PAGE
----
I still have a few things to look for tomorrow, and I should have a few hours to spare. I hope to spend any extra time I have poking around some other collections and otherwise ensuring that this is the only trip out here I have to make for this book (as I promised my family . . . I visited the National Archives in DC several times for the first book). But so far this has been a successful trip.
Given both the blog and a history methods class I am teaching at Sacramento State this spring I may have more to say about both archival visits, what I found at each, and my strategy for tackling the archives. Since I will soon have to lecture my students about this very process it makes sense to start crystallizing my thoughts now while I’m in the trenches, so to speak.
Anyway, I need to get some other things done before I go to bed, but I will write again soon. In the meantime, here is an out-of-context page from grandpa’s service file at the NPRC in St. Louis. This is an important document, all things considered:
I apologize for not posting any book reviews for a while. The end of the fall semester is usually tough sledding, especially when one’s family spends their Thanksgiving in the Sierras during a winter storm. But I certainly did not improve matters when I chose my next book: a thick, authoritative, and in every conceivable way complete history of the attack on Pearl Harbor.
Author Craig Nelson’s appropriately-named Pearl Harbor: from Infamy to Greatness charts the history of the attack from the beginning . . . in fact, the book covers the 1869 Meiji Restoration in Japan and the original settlement of Hawai’i by Polynesian seafarers. The tome continues in thorough, if sometimes tedious detail. While this is not necessarily bad, the publisher’s curious selection of a small typeface for the book makes each already-long chapter look deceptively short. I have a fair amount of practice reading history books, and frankly this one took me a while.
Organizationally the book is divided into three parts. Part I, “The Roads to War,” explores the various historical, political, geopolitical, and cultural factors that put Japan and the United States on a collision course. While this narrative is thickly told and makes no attempt to spare any details, Nelson does a fantastic job of highlighting some of the fulcrum points leading to the Japanese attack. He convincingly argues that it could have prevented at several different points, including in early December when FDR made a last-minute appeal to Emperor Hirohito himself. Nelson does not pull any punches when describing either Japanese complicity in attacking Hawai’i or the complete and utter unwillingness among Americans to anticipate or prevent such an attack, but he does provide essential contest and nuance when discussing both. Not surprisingly, the lead-up to war was complicated: Japanese Army hardliners won out over the objections of the Navy and civilian authorities, while FDR’s full embargo of oil to Japan backed the expansionist nation into a corner. Few people on either side seemed to want a war. But war is what they got, especially when Japan famously underestimated the American response to the raid on Pearl Harbor.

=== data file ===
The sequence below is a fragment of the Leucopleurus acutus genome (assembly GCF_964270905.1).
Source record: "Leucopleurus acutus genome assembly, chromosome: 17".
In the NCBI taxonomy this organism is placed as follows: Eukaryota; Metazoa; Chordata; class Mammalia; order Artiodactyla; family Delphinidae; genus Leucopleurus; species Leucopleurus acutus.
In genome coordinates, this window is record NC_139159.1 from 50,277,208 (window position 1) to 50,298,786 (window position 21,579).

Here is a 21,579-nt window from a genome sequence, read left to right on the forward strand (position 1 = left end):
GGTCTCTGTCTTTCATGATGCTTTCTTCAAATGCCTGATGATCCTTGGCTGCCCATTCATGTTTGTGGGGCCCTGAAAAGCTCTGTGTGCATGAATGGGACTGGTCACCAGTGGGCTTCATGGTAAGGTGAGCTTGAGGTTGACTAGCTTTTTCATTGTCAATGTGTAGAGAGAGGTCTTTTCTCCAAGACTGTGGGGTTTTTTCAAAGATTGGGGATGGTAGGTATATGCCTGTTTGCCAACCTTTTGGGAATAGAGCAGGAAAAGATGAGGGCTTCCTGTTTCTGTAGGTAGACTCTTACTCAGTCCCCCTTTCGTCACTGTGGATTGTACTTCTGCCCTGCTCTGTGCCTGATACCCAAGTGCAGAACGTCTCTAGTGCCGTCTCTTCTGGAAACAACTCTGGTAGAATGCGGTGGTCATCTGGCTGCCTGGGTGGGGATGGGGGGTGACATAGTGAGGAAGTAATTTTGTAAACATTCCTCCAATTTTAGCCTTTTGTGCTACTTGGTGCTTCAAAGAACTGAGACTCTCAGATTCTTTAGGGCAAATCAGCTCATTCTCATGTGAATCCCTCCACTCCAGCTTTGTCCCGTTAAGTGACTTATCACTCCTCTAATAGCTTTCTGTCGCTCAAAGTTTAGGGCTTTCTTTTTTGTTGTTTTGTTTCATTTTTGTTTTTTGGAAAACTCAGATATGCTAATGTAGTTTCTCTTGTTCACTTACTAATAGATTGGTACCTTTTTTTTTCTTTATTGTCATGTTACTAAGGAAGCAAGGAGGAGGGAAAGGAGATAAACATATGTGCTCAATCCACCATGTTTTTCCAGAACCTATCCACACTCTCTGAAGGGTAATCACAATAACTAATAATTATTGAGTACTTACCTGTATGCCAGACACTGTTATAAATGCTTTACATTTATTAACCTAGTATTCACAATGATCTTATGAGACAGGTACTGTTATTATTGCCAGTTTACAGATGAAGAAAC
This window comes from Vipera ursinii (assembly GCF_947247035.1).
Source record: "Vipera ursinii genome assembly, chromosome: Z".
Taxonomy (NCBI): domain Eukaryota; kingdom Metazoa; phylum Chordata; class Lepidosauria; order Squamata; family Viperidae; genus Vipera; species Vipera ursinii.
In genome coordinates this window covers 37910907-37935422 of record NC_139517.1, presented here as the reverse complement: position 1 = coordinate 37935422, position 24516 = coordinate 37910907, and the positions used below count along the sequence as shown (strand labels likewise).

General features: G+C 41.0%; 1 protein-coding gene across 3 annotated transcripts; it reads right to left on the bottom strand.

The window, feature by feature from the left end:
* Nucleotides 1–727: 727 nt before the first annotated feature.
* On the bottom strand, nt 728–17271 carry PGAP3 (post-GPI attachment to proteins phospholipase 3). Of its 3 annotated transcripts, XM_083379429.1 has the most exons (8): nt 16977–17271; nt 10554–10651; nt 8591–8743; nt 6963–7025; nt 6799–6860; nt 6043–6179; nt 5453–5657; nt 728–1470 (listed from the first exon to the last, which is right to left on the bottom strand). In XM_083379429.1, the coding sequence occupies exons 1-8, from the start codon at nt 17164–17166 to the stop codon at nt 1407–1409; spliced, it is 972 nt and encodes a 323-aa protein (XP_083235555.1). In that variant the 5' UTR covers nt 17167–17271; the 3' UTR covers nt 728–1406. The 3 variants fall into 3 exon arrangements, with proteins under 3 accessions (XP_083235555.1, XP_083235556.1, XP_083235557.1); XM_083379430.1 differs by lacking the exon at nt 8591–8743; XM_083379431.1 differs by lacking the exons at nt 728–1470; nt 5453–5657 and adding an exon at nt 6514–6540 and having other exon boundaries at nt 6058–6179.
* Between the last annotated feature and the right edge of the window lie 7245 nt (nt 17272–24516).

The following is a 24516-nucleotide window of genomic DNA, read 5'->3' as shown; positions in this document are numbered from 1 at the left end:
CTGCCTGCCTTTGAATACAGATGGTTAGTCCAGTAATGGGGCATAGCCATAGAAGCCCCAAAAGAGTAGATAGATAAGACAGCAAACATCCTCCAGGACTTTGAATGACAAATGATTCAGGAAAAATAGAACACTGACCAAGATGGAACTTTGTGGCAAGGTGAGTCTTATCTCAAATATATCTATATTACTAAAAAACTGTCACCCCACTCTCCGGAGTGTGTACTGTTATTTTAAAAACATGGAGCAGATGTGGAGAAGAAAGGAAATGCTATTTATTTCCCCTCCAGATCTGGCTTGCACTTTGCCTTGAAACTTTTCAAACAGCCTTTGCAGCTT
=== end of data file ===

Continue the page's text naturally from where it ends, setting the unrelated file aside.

Part II (“Strike!”) covers the raid itself, providing a minute-by-minute account of the hostilities. Nelson does an admirable job of covering the devastation wrought outside the especially infamous explosion on the Arizona, including a chapter on the raids against Wheeler, Hickham, and other Oahu airfields. Two chapters on the two successive waves to hit the harbor tell in detail what happened to the Pennsylvania (in dry dock), the Utah (anchored on the opposite shore of Ford Island), the Nevada (which beached itself after failing to escape the harbor through its narrow entrance channel) and various other battleships, cruisers, and destroyers that suffered damage or were destroyed. This is the meat of the book for Pearl Harbor history aficionados, and they will not be disappointed by the detail or the energetic prose.